Cory once said that becoming Time magazine’s ‘Woman of the Year’ was one of the most ‘thrilling moments of my life.’

I am certain that if she were alive today, she would have a gathering for relatives, close friends and former members of her Cabinet, the way she would always have on her milestone years: her 60th, her 75th usually in her late parents’ home in Forbes Park or in a popular restaurant.

In all those gatherings she was always sprightly, effervescent — we never thought she wouldn’t live beyond her 76th year. She had healthy habits, slept eight hours a day, didn’t smoke, didn’t drink, took her vitamins dutifully and watched her weight. She even took up painting and it helped her unwind.

Cory, who I am proud to have served during her presidency as executive editor of the Presidential Press Staff, told me during her 75th birthday that with every new day that God gave her, she would think about “what else I could do for the Filipino people.” She was true to what she had said before she stepped down from the presidency that, “while my power as president ends in 1992, my responsibility as a Filipino for the well-being of my country goes beyond it to my grave.”

Cory had a quiet 76th birthday celebration with her family in January 2009 in one of her favorite restaurants in Makati — her last birthday. She was already in the late stages of her cancer, but she was bravely carrying on, not wanting to make her children orphans when they were so unprepared to let her go. She had been their mother and father and their rock since their father was assassinated in 1983.

In the book To Love Another Day: The Memoirs of Cory Aquino, a collection of several video interviews with Cory conducted by her nephew Rapa Lopa, painstakingly transcribed by Rhona Lopa-Macasaet, the former president said she never fancied herself as God’s gift to the Filipino people. In one chapter titled “The People Power President,” she very humbly said: “Let’s just say we need different leaders for different times. The people thought I was the only one who could unite the opposition, who had a chance…They believed that someone was me.”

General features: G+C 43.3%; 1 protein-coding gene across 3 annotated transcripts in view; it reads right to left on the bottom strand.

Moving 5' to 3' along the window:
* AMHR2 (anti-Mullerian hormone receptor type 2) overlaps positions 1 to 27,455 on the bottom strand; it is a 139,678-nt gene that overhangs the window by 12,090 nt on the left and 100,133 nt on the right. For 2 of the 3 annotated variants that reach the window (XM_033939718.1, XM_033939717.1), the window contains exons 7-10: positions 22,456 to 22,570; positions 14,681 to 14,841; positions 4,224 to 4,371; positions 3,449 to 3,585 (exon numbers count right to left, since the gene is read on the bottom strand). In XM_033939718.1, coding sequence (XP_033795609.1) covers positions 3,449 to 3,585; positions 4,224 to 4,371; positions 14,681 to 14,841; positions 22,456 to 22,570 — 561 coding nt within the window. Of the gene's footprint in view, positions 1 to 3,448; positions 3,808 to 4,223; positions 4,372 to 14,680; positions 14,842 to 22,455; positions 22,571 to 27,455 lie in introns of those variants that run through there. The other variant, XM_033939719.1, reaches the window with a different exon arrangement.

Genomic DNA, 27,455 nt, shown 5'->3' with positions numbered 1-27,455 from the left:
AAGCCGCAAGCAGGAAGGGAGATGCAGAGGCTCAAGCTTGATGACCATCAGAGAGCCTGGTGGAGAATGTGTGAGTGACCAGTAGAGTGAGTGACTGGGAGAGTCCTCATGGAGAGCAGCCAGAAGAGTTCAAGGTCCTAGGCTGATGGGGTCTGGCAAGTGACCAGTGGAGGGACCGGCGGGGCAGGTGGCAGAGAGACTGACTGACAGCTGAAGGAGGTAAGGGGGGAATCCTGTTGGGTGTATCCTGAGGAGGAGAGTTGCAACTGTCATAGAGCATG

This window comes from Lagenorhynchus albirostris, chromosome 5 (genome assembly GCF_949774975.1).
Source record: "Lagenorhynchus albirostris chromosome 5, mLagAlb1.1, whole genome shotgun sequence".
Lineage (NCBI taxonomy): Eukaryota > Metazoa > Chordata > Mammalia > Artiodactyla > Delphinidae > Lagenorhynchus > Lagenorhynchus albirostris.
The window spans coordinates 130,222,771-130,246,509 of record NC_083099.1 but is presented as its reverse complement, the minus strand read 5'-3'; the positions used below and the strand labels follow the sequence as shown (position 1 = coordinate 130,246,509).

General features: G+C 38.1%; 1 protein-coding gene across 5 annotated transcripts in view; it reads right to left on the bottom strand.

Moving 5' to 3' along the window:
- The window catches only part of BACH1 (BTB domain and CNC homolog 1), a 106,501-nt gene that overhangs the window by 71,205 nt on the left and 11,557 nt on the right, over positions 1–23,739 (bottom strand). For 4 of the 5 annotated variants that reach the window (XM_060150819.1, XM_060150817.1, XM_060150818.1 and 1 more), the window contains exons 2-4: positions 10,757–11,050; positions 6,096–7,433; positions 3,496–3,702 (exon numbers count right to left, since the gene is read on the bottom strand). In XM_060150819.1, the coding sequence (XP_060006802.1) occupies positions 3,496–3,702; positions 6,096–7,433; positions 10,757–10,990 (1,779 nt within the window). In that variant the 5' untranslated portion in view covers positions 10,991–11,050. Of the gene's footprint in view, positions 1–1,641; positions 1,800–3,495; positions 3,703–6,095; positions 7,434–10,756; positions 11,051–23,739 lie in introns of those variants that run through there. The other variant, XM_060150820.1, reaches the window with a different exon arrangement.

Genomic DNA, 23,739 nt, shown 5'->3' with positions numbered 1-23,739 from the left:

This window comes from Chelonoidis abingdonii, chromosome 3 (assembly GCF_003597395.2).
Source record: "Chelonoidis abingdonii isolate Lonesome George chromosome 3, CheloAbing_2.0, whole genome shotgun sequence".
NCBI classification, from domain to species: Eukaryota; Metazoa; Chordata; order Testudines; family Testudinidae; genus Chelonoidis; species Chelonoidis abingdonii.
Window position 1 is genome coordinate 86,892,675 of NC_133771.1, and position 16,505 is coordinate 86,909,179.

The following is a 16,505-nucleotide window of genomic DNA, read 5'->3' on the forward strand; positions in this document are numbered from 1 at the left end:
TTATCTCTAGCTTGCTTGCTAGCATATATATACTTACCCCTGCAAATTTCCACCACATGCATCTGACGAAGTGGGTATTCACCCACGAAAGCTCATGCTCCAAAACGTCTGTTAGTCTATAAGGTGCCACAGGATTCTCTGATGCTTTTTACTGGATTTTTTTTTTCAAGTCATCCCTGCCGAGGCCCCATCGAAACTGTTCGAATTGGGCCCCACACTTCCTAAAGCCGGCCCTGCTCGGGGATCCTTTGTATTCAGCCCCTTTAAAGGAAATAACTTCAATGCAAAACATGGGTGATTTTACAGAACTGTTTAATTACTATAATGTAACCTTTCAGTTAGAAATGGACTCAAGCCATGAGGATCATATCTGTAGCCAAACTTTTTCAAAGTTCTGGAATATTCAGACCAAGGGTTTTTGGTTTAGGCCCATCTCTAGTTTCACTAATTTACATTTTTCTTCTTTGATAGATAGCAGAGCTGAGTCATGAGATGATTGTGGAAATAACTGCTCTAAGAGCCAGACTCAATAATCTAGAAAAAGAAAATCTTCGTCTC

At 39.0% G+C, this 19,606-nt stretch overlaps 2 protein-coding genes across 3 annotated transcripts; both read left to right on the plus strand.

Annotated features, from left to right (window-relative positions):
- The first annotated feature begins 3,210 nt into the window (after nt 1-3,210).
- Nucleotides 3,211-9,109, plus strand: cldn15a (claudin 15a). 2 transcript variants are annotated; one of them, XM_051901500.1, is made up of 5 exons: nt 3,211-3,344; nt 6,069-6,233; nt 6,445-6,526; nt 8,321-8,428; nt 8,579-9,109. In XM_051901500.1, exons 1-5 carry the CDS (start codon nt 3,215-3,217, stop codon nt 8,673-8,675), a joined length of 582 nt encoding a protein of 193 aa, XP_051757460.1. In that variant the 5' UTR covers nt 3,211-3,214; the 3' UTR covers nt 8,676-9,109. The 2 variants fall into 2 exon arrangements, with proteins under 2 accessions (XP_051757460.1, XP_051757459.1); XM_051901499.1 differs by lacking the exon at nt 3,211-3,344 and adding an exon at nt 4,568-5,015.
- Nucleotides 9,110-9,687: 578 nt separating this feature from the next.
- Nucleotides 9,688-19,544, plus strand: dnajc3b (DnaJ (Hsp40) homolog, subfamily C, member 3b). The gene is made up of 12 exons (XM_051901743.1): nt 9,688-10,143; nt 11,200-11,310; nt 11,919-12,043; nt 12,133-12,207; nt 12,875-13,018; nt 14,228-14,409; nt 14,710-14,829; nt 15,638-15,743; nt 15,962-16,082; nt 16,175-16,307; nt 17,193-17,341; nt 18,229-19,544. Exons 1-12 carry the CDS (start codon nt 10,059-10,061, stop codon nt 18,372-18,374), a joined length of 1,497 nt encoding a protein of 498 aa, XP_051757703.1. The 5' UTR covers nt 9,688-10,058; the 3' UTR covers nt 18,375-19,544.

In the same chapter, Cory, who said never in her wildest dreams did she ever aspire or think she would be President, recalled the day she decided, after much soul-searching, to run for the presidency.

“Even if events were pointing to that direction,” she said, “did I have to accept this cross?”

But she thought about what Ninoy would have done if he were in the crucible of destiny himself, and she remembered what he said in an interview with Teddy Benigno, “that he would not be able to live with himself knowing he could have done something for the country, but did not do anything about it, did not even try.”

So to help her make that fateful decision, Cory went on a one-day retreat with the Pink Sisters. She emerged from the retreat in tears because the crucible tipped towards the cross that she must bear. Her mother-in-law Doña Aurora Aquino cried, her daughter Ballsy told her it was unfair for her (Cory) “to be made to suffer more.”

But she had made up her mind.

“For me, as I said, seeking the presidency was a mission, and my concern was to do the best I could.”

Happy birthday, Mrs. President. Mission accomplished, beyond your presidency, to the grave, indeed.

(You may e-mail me at [email protected]. Follow me on Instagram @joanneraeramirez.)